Cancers in the Female Body

The most deadly cancer in women is Ovarian Cancer with only a 50% survival rate after 5 years and that rate declines to 30% after the age of 65.

Breast Cancer

Breast cancer, which accounts for 33% of all female cancers, is the most common cancer in women. Every woman has a 1:8 chance that she will get breast cancer during her lifetime.

Survival Rate
Breast cancer has an 86% survival rate 5 years after diagnosis.

Risk Factors
The most common risk factors are being a woman over the age of 50, having a family history of breast cancer, delaying pregnancy until after age 30, being overweight, having a history of prior breast cancer, your consumption of alcohol, and smoking.

Warning Signs
Some of the symptoms or warning signs that you may have with breast cancer include a discharge or bleeding from nipples, a change in nipple shape and/or location, a change in breast size, shape or contour, lumps, flattened areas, puckered skin, or moles that have changed in size, color or shape.

Prevention Strategies
While there is no sure way to prevent breast cancer, there are several things that you can do to decrease your risks. These include increasing your physical activity, limiting alcohol consumption to l or less servings per day, limiting your fat intake, controlling your weight to a reasonable range, having children early, and breast feeding.

Screenings & Preventions
There are several different screening options and methods of prevention for Breast cancer. Monthly self-exams of the breast are so important. By doing a monthly exam, you will know what your “normal” breast feels like, allowing you to better detect when your tissue feels abnormal. Be sure to do the exam both standing up and lying down as it can be your earliest detection strategy. Remember, 8 out of 10 lumps are NOT cancer. Monitor all lumps for a menstrual cycle and get them checked out by your doctor. Here are the screening guidelines by age:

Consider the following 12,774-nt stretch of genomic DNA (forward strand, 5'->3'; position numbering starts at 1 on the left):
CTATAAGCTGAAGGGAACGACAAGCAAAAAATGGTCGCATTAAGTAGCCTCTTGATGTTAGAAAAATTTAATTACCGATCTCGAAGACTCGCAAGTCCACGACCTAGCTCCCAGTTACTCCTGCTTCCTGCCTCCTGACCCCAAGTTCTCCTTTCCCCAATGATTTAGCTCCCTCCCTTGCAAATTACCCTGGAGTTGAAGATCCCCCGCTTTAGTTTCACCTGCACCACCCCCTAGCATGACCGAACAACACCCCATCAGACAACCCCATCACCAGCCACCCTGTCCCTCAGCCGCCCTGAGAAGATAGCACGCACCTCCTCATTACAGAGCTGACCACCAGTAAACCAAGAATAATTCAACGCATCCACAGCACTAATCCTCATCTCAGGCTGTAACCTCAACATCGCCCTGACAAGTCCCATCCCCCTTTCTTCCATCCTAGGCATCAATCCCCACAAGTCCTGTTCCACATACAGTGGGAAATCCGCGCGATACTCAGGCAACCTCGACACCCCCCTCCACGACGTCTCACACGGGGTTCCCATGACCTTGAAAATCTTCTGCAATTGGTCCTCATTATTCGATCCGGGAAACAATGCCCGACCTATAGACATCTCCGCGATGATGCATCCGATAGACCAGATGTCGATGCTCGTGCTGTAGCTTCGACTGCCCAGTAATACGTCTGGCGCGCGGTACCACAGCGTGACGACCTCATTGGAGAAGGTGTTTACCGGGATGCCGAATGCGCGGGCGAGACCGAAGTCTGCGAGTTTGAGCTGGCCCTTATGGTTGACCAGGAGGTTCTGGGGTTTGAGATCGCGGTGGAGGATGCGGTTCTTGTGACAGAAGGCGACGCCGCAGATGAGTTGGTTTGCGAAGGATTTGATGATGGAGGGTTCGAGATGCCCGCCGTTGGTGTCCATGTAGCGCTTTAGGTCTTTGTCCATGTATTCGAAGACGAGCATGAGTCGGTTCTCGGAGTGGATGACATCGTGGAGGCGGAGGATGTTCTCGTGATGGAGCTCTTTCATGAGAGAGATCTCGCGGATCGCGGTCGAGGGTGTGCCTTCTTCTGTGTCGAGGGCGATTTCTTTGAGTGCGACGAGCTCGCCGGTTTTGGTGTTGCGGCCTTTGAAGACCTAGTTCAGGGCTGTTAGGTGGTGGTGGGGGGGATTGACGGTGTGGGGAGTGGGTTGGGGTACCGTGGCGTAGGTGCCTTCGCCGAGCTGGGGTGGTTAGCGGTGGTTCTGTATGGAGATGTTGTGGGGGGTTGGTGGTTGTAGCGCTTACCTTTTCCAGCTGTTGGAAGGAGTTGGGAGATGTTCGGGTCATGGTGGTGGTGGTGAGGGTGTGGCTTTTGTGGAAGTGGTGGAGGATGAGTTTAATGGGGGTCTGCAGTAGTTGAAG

Age 20-39: Perform monthly self-exams of the breast and get a clinical breast exam every 3 years.

Age 40 and Over: Perform monthly self-exams of the breast and get an annual mammogram and clinical breast exam.

Uterine Sarcoma/Endometrial Cancer

Survival Rate
Endometrial cancer has an 84% survival rate after 5 years.

Risk Factors
The most common risk factors are never being pregnant, long menstrual cycles, HRT/ERT (Hormone Replacement Therapy/Estrogen Replacement Therapy), obesity, high fat diets, age, and diabetes.

Warning Signs
Some of the symptoms or warning signs that you may have with Endometrial cancer include bleeding, pelvic pain, and/or lower back pain.

Preventive Strategies
While there is no sure way to prevent Endometrial cancer, there are several things that you can do to decrease your risks. These include no HRT’s, eating a low fat diet, and receiving annual pelvic exams

Cervical Cancer

Survival Rate
Cervical cancer has a 70-91% survival rate after 5 years.

Risk Factors
The most common risk factors are having an HPV infection, being a women over the age of 50, smoking, a family history of cervical cancer, and eating a diet low in fruits and vegetables.

Warning Signs
Often times, you will have no symptoms with cervical cancer, but you may have some vaginal bleeding.

Preventive Strategies
While there is no sure way to prevent Cervical cancer, there are several things that you can do to decrease your risks. These include abstinence or monogamy, practicing safe sex with condoms, not smoking, eating a diet high in fruits and vegetables, and receiving annual Pap tests.

Ovarian Cancer

Ovarian Cancer is the most deadly of all the female cancers.

Risk Factors
The most common risk factors are being a woman over the age of 65, a family history of Ovarian cancer, the use of fertility drugs, and the use of estrogen/progesterone pills.

Warning Signs
Some of the symptoms or warning signs that you may have with Ovarian cancer include abdominal swelling, pelvic pain or pressure, and lower back pain.

Prevention Strategies
While there is no sure way to prevent Ovarian cancer, there are several things that you can do to decrease your risks. These include breast feeding, eating a low fat diet, eating a diet rich in fruits and vegetables, and receiving regular pelvic exams.

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